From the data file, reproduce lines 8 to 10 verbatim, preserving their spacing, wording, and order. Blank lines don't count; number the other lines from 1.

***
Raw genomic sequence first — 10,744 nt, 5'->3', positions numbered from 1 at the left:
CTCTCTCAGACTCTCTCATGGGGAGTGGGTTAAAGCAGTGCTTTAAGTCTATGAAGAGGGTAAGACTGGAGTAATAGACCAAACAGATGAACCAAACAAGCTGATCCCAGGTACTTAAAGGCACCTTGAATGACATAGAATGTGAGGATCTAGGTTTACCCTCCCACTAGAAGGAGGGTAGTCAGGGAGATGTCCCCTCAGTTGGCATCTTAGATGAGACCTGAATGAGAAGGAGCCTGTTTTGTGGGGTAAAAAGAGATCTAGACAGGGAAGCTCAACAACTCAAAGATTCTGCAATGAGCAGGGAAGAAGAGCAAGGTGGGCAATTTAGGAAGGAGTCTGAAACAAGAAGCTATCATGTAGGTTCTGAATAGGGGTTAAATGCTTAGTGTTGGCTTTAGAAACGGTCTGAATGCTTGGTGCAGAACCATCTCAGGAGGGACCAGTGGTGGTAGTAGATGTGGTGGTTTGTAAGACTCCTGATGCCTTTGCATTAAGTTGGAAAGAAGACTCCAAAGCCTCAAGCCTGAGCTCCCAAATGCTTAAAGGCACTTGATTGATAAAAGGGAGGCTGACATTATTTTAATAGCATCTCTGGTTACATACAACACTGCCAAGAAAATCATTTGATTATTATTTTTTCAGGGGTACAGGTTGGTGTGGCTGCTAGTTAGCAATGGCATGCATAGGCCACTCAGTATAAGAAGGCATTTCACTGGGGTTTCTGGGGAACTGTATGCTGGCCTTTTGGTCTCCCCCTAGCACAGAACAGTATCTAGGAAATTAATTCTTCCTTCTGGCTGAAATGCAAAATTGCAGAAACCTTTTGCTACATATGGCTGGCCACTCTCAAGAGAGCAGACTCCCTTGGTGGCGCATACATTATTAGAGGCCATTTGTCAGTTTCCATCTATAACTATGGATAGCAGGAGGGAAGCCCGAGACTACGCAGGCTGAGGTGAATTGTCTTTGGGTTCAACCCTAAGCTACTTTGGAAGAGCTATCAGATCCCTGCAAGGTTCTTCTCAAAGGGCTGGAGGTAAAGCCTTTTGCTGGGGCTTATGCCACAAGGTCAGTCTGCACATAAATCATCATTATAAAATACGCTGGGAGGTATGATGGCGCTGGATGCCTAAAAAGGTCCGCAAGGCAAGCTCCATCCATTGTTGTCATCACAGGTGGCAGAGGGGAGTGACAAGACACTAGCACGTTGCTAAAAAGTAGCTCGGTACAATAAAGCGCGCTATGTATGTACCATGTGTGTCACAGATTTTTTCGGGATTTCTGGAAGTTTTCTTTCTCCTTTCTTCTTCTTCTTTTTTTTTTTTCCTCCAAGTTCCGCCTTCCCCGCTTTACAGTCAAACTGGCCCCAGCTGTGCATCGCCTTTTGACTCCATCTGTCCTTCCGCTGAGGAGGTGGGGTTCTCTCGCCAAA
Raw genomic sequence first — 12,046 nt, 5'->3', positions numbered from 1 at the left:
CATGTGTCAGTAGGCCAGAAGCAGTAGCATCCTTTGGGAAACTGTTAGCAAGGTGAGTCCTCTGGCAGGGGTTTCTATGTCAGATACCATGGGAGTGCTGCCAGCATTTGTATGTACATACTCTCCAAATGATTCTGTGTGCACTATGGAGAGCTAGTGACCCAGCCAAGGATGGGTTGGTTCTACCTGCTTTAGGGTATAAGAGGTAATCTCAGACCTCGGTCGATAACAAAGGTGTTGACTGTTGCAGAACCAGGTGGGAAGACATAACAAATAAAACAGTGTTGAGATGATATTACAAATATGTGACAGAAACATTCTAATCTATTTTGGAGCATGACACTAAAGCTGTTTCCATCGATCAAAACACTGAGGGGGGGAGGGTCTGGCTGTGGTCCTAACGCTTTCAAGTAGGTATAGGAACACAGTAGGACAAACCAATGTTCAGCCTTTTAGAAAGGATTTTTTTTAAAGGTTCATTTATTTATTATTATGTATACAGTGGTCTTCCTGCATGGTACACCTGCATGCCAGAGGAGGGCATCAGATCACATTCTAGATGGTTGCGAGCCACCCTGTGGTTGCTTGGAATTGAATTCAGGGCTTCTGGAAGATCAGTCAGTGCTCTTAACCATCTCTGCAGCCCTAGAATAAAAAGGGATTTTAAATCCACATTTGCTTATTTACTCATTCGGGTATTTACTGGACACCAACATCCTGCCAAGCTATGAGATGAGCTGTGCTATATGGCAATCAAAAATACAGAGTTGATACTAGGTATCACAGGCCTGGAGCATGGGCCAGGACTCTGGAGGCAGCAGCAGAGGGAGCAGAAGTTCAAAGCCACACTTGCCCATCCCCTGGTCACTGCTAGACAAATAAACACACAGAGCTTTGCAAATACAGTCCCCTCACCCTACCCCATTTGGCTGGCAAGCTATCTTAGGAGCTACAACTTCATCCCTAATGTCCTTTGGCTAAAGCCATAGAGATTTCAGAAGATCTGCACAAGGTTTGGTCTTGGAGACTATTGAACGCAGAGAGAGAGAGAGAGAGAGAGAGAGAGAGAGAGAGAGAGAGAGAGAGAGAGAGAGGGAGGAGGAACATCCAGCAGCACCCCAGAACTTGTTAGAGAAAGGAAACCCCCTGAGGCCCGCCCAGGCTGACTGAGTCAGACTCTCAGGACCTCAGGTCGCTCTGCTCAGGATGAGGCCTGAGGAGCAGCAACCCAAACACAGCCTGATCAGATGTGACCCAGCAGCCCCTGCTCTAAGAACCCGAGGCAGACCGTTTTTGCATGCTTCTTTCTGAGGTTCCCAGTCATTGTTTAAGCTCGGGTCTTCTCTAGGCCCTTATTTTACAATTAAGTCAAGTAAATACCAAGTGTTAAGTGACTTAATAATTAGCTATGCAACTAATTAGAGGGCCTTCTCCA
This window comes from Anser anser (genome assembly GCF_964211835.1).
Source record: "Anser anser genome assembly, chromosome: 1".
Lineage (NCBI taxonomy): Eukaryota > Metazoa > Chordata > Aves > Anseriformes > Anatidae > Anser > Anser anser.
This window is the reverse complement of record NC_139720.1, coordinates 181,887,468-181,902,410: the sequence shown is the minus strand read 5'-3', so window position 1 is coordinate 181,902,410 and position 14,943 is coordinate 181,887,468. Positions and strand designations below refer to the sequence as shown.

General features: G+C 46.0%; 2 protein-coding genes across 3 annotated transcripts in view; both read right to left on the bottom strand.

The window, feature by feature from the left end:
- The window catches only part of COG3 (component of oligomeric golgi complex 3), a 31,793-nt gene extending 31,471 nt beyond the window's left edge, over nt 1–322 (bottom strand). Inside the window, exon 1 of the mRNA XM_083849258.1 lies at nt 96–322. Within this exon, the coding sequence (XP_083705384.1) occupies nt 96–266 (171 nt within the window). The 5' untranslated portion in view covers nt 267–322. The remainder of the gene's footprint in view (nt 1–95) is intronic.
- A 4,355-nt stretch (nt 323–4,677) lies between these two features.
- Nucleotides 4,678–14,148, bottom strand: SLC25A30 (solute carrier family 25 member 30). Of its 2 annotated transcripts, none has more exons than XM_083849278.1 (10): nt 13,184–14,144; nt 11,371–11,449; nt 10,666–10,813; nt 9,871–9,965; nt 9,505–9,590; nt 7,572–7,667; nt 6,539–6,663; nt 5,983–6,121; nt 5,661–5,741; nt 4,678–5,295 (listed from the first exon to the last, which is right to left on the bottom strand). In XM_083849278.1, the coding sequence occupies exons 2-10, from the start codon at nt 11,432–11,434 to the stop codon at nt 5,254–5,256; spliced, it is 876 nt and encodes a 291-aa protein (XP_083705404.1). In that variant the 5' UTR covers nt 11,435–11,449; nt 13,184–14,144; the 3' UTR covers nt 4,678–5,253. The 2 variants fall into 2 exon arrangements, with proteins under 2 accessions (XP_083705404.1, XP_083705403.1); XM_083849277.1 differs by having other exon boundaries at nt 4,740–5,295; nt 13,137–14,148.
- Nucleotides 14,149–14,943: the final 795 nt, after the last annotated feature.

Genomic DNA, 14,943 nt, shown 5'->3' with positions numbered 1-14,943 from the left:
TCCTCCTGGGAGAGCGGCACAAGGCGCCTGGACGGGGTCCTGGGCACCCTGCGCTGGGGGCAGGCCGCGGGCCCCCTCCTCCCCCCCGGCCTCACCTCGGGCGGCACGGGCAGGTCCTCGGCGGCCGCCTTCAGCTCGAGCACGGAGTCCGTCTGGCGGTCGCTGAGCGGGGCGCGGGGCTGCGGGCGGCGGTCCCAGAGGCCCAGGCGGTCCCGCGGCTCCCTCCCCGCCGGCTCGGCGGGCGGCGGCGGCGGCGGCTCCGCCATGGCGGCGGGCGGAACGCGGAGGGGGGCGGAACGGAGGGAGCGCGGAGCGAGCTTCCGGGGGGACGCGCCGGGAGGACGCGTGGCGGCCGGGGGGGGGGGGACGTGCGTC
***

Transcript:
This window is the reverse complement of record NC_139720.1, coordinates 181,887,468-181,902,410: the sequence shown is the minus strand read 5'-3', so window position 1 is coordinate 181,902,410 and position 14,943 is coordinate 181,887,468. Positions and strand designations below refer to the sequence as shown.

General features: G+C 46.0%; 2 protein-coding genes across 3 annotated transcripts in view; both read right to left on the bottom strand.

The window, feature by feature from the left end: